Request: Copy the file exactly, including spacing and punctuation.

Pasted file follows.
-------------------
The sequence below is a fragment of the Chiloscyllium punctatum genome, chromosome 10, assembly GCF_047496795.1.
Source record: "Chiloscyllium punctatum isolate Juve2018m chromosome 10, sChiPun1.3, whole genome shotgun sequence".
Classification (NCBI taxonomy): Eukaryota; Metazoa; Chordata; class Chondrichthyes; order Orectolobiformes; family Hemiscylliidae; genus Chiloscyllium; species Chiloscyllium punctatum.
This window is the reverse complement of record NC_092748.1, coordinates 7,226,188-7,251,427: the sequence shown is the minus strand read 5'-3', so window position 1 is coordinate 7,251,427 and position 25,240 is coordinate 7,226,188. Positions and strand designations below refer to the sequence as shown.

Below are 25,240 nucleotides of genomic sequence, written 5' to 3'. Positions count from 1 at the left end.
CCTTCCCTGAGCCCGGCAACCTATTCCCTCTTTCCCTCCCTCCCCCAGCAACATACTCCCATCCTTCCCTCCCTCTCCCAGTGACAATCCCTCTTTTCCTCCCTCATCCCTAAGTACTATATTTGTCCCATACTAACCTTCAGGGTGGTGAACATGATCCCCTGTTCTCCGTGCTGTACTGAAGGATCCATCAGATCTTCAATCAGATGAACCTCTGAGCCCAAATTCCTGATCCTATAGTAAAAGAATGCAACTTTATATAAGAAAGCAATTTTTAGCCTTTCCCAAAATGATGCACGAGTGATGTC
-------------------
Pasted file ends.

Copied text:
The sequence below is a fragment of the Chiloscyllium punctatum genome, chromosome 10, assembly GCF_047496795.1.
Source record: "Chiloscyllium punctatum isolate Juve2018m chromosome 10, sChiPun1.3, whole genome shotgun sequence".
Classification (NCBI taxonomy): Eukaryota; Metazoa; Chordata; class Chondrichthyes; order Orectolobiformes; family Hemiscylliidae; genus Chiloscyllium; species Chiloscyllium punctatum.
This window is the reverse complement of record NC_092748.1, coordinates 7,226,188-7,251,427: the sequence shown is the minus strand read 5'-3', so window position 1 is coordinate 7,251,427 and position 25,240 is coordinate 7,226,188. Positions and strand designations below refer to the sequence as shown.

Below are 25,240 nucleotides of genomic sequence, written 5' to 3'. Positions count from 1 at the left end.
CCTTCCCTGAGCCCGGCAACCTATTCCCTCTTTCCCTCCCTCCCCCAGCAACATACTCCCATCCTTCCCTCCCTCTCCCAGTGACAATCCCTCTTTTCCTCCCTCATCCCTAAGTACTATATTTGTCCCATACTAACCTTCAGGGTGGTGAACATGATCCCCTGTTCTCCGTGCTGTACTGAAGGATCCATCAGATCTTCAATCAGATGAACCTCTGAGCCCAAATTCCTGATCCTATAGTAAAAGAATGCAACTTTATATAAGAAAGCAATTTTTAGCCTTTCCCAAAATGATGCACGAGTGATGTC